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The Texas Department of Transportation, or TxDOT, oversees Texas transportation and is headquartered in Austin. The Texas Legislature created the organization in 1917, although the agency has had several names throughout the past century.TxDOT is run by a five-member commission and an executive director selected by the commission. Commission members are appointed by the governor, with the advice of the Texas Senate, and serve overlapping six-year terms.The department is divided into 25 districts, each of which oversees construction and maintenance of state highways. Austin’s district includes Bastrop, Blanco, Burnet, Caldwell, Gillespie, Hays, Lee, Llano, Mason, Travis and Williamson counties.In Austin, the organization encompasses entities including Capital Metro; the Capital Area Metropolitan Planning Organization, known as CAMPO; the city’s transportation department; and the chamber of commerce. TxDOT organized the “Don’t Mess with Texas” anti-litter campaign, which began in 1986. Also, it runs the TxTag program, which bills drivers for highway tolls by scanning a sticker on the driver’s windshield at toll stations.

TxDOT Targets Drunk Driving Hispanics With Telenovela Ads

screen capture from TxDOT telenovela ad
Screen capture from TxDOT anti-DUI ad.
TxDOT is using the popular telenovela format to sell its anti-DUI message to Texas' Spanish-speaking population.

The Texas Department of Transportation announced today that it has been airing these two-minute 'mini' telenovelas on the Spanish-language TV networks Univision, Estrella, and Telefutura. TxDOT says it is one of the first US state agencies to create anti-DUI ads using the telenovela form, "which is very popular in the Spanish-speaking community."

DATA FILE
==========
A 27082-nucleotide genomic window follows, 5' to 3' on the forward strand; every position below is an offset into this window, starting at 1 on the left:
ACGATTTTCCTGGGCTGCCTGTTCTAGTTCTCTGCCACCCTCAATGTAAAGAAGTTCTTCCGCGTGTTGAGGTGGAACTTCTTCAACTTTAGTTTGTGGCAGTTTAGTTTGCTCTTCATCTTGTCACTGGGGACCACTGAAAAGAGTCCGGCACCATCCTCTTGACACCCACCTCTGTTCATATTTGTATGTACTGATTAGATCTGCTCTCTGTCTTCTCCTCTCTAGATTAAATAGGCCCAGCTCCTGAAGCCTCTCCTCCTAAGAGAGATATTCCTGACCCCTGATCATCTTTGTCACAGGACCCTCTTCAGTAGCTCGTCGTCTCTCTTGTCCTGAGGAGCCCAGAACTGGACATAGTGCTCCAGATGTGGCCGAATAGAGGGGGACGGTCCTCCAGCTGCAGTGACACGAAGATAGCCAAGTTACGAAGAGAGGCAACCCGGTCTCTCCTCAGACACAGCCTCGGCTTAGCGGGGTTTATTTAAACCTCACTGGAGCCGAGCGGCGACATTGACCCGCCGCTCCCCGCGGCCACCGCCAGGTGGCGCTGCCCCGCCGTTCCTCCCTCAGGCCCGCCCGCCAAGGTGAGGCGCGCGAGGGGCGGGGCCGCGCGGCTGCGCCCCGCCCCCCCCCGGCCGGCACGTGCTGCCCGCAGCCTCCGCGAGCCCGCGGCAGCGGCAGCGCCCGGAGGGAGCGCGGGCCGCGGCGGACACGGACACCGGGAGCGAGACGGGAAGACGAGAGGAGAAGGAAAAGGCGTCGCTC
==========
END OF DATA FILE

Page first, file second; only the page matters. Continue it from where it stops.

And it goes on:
Check out the videos for yourself.

It doesn't appear as if Hispanics are any worse DUI offenders than the population at large. TxDOT says 36 percent of DUI fatalities in Texas occurred in crashes where a Hispanic driver was under the influence of alcohol. Hispanics make up about 37 percent of the Texas population.

The League of United Latin American Citizens likes the message of the TV commercials, but suggests the low budget production makes them less convincing. 

"Overall it is a good strategy. It's something that's not widely discussed in Hispanic culture," LULAC national spokesperson Lizette Jenness Olmos told KUT News. "So maybe the fact they're airing it around the evening news, it might be a way of getting a discussion going within the family about this issue."

"They could do a better job in terms of the production where it could be more convincing as a novela than the production that they put behind the ones they're presenting," she said.

Of course, TxDOT is trying to make the most of its public money, just like every other state agency, and its unlikely that its marketing department has the same production budget as a Rebelde or a Fuego en la sangre.

Nathan Bernier is the transportation reporter at KUT. Got a tip? Email him at Follow him on Twitter @KUTnathan.